Start-up legal basics: The documents you need to know
Monday, March 25, 2013/
StartupSmart is running a five-part series to help plug any potentially disastrous knowledge gaps that new entrepreneurs may have regarding legal issues.
Managing a start-up means you need to do a bit of everything; marketing, sales and accounting. On occasion, you will also have to get involved in reviewing legal documents.
Although you will usually have a lawyer on hand to help you with legal matters, it’s helpful to have a basic understanding of some of the more common documents you’re likely to come across.
In this article we will give a quick run-down of the following documents: service agreement, distribution agreement, consignment agreement and software licence.
Hopefully this overview will allow you to gain a high-level understanding of these documents.
A service agreement is an agreement made by two parties; a client (usually referred to as the “principal”) and a service entity (usually referred to as the “service provider”).
A service agreement documents the agreement between the two parties with regards to the performance of the service(s) by the service provider, which can be either one-off or ongoing.
You should keep an eye out for the following terms when reviewing a service agreement:
- The term of the agreement (make sure it’s not for longer than you intended).
- The fees and expenses that the service provider will charge.
- The insurance, taxation and superannuation obligations of the parties (generally you want each party to take care of these themselves).
- Whether the service provider can subcontract the services to a third party.
- Confidentiality and privacy clauses (make sure these are included if confidentiality is an issue for your business).
Service agreements are very common and can be used in a wide variety of circumstances. The chances are you will see one in your start-up career.
A distribution agreement sets out the terms and conditions pursuant to which one party (the “manufacturer”) agrees to allow the other party (the “distributor”) to distribute certain goods manufactured by the manufacturer.
If you’re involved in importing products and distributing them, or distributing local goods within Australia, it’s likely that you will need to review a distribution agreement.
When reviewing a distribution agreement you should look for some of the terms mentioned above in relation to the service agreement, such as the term of the agreement, confidentiality and privacy clauses and the fees and costs associated with the distribution.
In addition, you should look for any clause prohibiting the distributor from distributing other similar goods and whether the manufacturer may appoint only one distributor with exclusive distribution rights or many distributors (in which case the agreement is non-exclusive).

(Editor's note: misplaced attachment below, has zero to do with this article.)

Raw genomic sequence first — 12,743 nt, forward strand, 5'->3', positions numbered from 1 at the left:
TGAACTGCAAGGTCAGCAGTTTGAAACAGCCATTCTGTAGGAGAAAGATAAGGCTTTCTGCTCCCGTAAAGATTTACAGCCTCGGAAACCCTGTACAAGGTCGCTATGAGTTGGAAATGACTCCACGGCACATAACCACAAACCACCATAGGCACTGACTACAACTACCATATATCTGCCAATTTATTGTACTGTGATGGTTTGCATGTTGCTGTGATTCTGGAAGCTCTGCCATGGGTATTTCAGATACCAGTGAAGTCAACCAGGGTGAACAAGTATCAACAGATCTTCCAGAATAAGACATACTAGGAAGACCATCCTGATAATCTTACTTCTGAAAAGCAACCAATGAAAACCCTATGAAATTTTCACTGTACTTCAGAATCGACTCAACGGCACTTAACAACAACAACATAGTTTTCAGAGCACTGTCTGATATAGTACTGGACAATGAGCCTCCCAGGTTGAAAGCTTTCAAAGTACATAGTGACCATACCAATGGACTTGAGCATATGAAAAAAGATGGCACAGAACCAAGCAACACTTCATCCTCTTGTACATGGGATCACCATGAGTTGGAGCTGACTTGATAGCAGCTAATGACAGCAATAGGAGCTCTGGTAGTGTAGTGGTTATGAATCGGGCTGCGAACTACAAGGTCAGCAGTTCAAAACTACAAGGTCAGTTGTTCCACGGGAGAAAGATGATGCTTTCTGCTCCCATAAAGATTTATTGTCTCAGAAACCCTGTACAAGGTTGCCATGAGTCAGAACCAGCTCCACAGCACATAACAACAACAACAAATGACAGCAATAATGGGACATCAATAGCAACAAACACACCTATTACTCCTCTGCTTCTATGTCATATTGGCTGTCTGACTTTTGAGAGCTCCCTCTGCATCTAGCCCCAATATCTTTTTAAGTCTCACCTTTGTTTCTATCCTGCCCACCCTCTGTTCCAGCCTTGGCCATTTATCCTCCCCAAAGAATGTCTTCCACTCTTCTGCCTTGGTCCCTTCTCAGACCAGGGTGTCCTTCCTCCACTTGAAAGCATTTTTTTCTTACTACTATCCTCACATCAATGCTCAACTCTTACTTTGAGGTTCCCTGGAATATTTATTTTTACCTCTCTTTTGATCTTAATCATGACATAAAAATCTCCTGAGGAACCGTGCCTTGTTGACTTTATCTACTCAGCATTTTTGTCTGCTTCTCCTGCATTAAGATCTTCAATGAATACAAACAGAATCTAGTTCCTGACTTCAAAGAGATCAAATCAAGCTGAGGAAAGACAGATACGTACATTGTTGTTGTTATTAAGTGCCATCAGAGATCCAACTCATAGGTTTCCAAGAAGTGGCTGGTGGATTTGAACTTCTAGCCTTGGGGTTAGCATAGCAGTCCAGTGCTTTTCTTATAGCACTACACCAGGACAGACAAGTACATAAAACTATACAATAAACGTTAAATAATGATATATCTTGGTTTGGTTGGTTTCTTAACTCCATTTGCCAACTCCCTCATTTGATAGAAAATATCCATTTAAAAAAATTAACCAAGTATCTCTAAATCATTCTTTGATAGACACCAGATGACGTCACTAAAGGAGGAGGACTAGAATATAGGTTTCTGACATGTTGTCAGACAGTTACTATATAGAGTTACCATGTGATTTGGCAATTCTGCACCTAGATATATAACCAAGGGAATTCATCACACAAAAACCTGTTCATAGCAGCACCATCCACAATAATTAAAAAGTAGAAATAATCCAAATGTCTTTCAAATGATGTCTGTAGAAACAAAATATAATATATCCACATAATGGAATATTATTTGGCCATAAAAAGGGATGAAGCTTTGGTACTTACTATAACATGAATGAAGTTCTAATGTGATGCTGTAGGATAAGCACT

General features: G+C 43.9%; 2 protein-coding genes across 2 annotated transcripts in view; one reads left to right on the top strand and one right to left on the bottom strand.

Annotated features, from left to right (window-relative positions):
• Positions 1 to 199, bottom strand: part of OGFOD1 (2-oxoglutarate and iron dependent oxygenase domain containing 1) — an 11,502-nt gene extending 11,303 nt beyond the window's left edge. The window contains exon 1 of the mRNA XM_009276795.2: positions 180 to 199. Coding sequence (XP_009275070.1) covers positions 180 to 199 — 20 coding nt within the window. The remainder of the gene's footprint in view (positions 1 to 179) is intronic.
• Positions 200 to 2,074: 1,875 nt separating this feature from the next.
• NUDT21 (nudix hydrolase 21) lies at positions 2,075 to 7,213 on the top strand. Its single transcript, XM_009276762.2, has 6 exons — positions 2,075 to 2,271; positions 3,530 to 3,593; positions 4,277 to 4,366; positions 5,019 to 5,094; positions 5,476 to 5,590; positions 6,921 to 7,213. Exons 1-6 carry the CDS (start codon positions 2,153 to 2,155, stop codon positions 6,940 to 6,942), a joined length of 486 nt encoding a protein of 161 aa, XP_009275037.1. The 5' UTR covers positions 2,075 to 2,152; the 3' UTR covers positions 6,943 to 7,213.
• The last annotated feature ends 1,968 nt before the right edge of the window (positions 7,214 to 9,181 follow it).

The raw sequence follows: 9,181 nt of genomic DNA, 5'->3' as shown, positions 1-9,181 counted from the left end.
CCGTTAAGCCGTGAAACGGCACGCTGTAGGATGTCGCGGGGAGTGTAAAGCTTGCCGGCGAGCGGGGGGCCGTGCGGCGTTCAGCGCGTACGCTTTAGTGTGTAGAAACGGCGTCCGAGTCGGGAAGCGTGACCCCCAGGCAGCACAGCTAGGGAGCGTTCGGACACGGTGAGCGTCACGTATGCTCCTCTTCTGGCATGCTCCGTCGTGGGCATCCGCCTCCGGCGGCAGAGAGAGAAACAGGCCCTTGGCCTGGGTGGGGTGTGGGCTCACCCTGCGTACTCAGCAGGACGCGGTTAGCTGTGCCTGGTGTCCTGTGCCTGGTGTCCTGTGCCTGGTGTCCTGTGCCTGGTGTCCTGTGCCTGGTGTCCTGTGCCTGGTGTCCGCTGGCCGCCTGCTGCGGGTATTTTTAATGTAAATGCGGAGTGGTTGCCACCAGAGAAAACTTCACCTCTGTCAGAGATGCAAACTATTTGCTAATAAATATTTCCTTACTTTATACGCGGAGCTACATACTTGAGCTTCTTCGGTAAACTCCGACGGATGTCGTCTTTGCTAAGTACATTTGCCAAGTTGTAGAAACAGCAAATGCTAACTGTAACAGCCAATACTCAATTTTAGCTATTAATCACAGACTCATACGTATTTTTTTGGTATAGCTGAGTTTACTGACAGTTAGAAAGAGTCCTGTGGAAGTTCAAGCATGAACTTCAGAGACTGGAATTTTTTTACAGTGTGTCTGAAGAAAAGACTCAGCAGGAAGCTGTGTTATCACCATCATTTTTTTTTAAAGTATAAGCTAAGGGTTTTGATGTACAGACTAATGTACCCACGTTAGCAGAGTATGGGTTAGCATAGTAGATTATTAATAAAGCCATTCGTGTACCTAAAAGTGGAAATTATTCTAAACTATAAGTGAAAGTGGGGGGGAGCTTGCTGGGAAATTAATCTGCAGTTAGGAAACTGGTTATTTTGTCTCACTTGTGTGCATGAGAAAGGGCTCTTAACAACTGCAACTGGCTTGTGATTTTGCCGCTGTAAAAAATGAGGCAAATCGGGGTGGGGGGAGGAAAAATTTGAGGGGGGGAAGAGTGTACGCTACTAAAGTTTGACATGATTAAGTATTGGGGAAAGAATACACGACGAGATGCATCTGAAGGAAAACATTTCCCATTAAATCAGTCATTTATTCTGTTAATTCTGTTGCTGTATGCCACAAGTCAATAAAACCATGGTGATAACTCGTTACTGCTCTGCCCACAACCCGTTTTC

Generally, distribution agreements require the distributor to order and pay for the goods before they can be collected by the distributor from the manufacturer, unless otherwise agreed by the parties.
If goods are to be purchased on credit or consignment then a separate agreement (such as a credit contract or consignment agreement) should be entered into by the parties in addition to the distribution agreement.
A software licence is an agreement entered into by a software owner or person/organisation with rights to software (the “licensor”) and another party who wishes to use, but not purchase, the software (the “licensee”).
Many start-ups in the technology field will be either a licensor or a licensee at some stage during their existence.
Important clauses you should look out for include:
- The term of the licence. Some software licences are limited to a specified period, others can be perpetual (i.e. forever).
- Whether the licence is revocable (i.e. can be withdrawn) or irrevocable (i.e. cannot be withdrawn).
- Whether the licence is exclusive (i.e. only licensed to the licensee) or non-exclusive (i.e. the licensor can licence to third parties).
- Whether the licence includes a right of sub-licence (i.e. whether it may be licensed by the licensee to third parties).
- Whether the licensee is required to pay a fee or royalty to the licensor.
- Whether the licence is limited to a specified area (e.g. in Australia) or is unlimited (e.g. worldwide).
- What the licence allows the licensee to do. For example, whether the licensee is allowed to copy, modify, reproduce, reverse engineer or alter the software.
If you are licensing your software and you’re a technology start up, it’s likely this will be your primary source of income.
Be careful with any software licence you enter into. You should enter into a software licence before providing the software to the third party or get a lawyer on board to advise you – there is no shortcut!
Know what you’re getting into
You’re likely to come across many legal documents during your time running a start-up. Obviously teaming up with a good lawyer is important, but you should take the time to read and understand any documents you’re signing. Look for the important clauses and make sure they make sense.